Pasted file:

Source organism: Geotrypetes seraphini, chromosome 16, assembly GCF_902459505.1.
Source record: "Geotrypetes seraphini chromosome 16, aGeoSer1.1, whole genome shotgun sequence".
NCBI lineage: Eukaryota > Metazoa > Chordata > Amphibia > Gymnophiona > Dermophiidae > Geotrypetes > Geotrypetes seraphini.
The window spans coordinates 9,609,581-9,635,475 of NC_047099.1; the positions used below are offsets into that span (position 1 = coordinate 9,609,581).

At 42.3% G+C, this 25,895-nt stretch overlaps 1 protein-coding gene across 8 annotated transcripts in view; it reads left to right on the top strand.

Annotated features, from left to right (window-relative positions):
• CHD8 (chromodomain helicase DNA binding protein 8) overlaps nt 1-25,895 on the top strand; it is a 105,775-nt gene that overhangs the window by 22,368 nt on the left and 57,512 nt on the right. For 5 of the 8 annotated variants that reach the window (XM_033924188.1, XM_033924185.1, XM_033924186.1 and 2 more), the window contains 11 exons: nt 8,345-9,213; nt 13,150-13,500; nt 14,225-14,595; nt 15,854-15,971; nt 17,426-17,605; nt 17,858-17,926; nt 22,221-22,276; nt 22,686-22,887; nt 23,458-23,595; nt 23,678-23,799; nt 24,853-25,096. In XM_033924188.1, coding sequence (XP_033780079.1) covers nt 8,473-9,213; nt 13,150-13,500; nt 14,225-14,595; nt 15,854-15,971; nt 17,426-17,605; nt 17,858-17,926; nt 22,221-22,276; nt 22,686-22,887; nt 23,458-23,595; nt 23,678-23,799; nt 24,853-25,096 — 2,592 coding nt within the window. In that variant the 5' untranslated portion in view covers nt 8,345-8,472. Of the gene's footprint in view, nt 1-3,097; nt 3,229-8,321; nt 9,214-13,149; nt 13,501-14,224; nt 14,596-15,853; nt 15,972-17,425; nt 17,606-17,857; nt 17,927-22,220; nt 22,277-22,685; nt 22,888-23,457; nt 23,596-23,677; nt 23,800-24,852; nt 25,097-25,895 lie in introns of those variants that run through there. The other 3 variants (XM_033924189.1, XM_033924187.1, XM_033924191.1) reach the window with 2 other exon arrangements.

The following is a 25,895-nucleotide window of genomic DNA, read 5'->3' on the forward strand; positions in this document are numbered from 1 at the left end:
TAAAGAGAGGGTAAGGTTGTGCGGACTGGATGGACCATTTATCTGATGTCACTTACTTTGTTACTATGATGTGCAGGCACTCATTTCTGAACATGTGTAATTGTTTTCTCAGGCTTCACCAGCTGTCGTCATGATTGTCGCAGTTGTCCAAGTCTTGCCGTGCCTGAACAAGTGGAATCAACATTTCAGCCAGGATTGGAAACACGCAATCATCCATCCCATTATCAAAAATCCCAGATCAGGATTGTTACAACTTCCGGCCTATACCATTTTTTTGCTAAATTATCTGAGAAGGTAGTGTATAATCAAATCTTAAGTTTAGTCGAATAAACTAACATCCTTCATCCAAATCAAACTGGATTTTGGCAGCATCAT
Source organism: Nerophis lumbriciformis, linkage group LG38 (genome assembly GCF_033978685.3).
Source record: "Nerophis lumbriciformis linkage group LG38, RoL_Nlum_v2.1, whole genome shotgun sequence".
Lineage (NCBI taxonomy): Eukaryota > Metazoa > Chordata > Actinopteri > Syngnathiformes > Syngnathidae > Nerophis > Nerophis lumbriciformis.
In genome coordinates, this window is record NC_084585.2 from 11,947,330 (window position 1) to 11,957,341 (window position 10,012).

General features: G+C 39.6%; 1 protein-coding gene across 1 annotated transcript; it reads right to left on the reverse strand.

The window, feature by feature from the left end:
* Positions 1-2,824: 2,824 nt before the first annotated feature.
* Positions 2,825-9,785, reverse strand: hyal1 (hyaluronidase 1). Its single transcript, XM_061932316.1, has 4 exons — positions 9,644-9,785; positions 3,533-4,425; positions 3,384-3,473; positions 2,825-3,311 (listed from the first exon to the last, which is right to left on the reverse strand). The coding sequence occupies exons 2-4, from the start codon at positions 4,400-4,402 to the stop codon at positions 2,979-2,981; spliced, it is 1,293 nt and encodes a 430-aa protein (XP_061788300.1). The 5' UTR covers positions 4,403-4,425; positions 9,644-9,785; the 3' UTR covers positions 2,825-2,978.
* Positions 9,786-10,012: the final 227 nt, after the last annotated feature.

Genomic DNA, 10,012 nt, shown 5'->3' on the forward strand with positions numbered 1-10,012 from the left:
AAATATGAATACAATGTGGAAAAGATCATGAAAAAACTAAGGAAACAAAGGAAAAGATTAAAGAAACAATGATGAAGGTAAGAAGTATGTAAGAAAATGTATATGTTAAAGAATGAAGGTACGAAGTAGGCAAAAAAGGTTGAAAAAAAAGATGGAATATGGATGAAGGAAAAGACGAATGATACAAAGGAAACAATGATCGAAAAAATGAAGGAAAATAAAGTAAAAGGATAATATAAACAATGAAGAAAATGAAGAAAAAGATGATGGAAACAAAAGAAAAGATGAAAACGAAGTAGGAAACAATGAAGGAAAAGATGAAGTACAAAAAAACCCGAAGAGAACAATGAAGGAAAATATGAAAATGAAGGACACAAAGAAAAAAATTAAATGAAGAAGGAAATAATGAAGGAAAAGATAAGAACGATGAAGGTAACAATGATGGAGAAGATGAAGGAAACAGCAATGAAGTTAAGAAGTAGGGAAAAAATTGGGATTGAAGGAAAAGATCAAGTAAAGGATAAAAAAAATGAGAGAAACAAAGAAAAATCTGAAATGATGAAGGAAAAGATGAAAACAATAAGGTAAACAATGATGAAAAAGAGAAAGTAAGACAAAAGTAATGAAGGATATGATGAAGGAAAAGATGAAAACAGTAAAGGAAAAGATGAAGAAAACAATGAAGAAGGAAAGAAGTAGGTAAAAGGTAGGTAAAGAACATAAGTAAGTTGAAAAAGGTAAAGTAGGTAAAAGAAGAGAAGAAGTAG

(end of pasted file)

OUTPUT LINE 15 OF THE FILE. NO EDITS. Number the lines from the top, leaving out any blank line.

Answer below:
The window, feature by feature from the left end: